A new theory suggests that we think of our relationship with the environment like a social exchange, leading to the belief that ‘environmentally friendly’ behavior can compensate for ‘harmful’ behavior.
But unlike a social misstep, our environmental footprint cannot be smoothed over.
Published in Frontiers in Psychology, the research reveals how advertisers, politicians and economic systems play on the psychology of ‘climate compensation’ – and encourages a more responsible, rational approach.
“You can’t kiss and make up with the environment”
Swedish psychologists have come up with a theory to explain why we harm the environment, even when we try to treat it well.
According to the researchers, it is virtually impossible to keep track of the environmental impact of every one of our actions, so we resort instead to mental ‘rules of thumb’ to assess our green footprint. The problem, they say, is that these innate, intuitive judgements evolved to deal with social interaction, where morally righteous and unrighteous decisions can cancel each other out.
“Reciprocity and balance in social relations have been fundamental to social cooperation, and thus to survival, so the human brain has become specialized through natural selection to compute and seek this balance,” says lead author Patrik Sörqvist, Professor of Environmental Psychology at the University of Gävle, Sweden. “But when applied to climate change, this social give-and-take thinking leads to the misconception that ‘green’ choices can compensate for unsustainable ones.”
In reality, all consumption causes permanent environmental harm, and green options are at best less harmful rather than restorative.
“You can’t kiss and make up with the environment. Jetting to the Caribbean will make you a huge environmental burden, no matter how many meat free Mondays you have,” Sörqvist quips.
Even eco-friendly behavior can be harmful
The belief in ‘climate compensation’ is nevertheless pervasive. Studies show that when so-called ‘eco-friendly’ items are added to a set of ‘conventional’ items, people believe the environmental impact of the whole set is unchanged, or even reduced.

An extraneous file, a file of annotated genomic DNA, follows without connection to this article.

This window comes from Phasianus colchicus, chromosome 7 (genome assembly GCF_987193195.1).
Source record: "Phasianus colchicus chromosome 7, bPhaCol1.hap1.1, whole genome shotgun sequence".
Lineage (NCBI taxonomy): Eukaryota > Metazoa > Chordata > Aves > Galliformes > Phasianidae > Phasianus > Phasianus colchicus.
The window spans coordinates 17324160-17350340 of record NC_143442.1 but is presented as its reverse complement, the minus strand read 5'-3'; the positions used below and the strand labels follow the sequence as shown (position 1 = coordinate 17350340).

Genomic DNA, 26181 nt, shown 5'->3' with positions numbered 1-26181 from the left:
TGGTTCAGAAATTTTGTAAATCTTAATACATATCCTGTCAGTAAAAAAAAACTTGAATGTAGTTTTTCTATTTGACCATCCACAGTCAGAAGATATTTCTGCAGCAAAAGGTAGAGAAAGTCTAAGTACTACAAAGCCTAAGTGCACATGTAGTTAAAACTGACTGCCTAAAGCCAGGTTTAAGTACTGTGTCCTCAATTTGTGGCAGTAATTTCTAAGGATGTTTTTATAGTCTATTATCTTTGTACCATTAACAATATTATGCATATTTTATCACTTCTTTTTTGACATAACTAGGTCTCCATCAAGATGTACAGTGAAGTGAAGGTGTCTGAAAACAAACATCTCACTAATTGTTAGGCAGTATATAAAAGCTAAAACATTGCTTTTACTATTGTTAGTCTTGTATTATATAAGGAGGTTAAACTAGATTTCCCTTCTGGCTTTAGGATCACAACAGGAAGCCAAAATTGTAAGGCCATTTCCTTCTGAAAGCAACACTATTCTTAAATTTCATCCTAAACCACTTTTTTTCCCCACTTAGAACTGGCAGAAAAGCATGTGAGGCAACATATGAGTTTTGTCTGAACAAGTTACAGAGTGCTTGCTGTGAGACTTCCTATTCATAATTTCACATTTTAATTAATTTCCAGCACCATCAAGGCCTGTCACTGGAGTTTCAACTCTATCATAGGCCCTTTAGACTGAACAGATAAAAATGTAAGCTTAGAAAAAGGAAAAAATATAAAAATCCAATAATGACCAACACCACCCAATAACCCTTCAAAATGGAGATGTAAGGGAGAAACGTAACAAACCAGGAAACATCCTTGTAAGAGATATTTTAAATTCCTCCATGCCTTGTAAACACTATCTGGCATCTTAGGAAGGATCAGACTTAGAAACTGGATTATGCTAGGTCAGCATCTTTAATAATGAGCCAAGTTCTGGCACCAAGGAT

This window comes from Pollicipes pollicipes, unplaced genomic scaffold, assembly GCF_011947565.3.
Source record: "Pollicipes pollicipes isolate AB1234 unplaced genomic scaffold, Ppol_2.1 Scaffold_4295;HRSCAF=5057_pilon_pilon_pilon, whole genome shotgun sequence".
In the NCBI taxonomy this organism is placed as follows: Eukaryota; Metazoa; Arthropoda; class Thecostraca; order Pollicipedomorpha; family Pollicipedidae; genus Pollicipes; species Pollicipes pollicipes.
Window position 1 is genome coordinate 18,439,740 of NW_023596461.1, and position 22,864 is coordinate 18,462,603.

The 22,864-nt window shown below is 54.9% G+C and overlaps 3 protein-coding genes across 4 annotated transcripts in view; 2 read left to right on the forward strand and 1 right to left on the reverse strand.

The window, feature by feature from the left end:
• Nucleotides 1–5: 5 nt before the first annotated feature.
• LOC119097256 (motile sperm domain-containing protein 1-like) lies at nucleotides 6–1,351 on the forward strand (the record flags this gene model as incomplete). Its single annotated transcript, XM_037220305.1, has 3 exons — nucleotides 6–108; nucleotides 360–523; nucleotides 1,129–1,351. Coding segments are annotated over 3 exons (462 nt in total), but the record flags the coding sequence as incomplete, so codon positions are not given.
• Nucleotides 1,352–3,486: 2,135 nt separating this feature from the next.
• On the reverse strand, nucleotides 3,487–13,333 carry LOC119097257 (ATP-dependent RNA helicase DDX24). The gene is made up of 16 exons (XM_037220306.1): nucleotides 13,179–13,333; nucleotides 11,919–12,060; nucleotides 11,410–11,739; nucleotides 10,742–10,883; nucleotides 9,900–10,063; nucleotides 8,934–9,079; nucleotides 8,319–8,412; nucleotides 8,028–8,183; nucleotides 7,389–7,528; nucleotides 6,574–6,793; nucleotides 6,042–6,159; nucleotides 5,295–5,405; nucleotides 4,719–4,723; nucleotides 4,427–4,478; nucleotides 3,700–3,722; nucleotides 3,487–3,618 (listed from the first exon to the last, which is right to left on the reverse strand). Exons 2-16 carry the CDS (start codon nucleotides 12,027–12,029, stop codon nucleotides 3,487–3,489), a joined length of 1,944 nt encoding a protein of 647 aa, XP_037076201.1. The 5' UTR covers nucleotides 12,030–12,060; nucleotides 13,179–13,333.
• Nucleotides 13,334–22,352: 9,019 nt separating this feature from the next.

“For instance, some groups have found that people intuitively think the environmental burden of a hamburger and an organic apple in combination is lower than the environmental burden of the hamburger alone—or that the total emissions of a car pool remain the same when hybrid cars are added to the pool,” highlights Sörqvist.
This leads us to pursue all sorts of misguided quick fixes to assuage our eco-guilt.
“People might purchase some extra groceries because they are ‘eco-labeled’; think that they can justify jetting abroad for vacation because they have been cycling to work; or take longer showers because they’ve reduced the water temperature.
“And companies—nations, even—claim to balance greenhouse gas emissions by planting trees or by paying for carbon offsets through the European Union Emission Trading Scheme.
“Meanwhile, the best thing for the environment would of course be for us to consume less overall,” stresses Sörqvist.
Meaner is greener
According to the researchers, stricter legislation of marketing devices and an obligatory carbon footprint estimate of products could be a way to better guide people’s behavior, companies and nations away from environmentally harmful actions taken in name of climate compensation.
“Terms like ‘eco-friendly’ or ‘green’ encourage the view that objects, behaviors and decisions with these labels are ‘good’ rather than ‘less bad’ for the environment,” says co-author Dr. Linda Langeborg, also of the University of Gävle.
“Calling a hamburger restaurant ‘100 % climate compensated’, for example, may deceive people into believing that eating dinner at that restaurant has no environmental burden.
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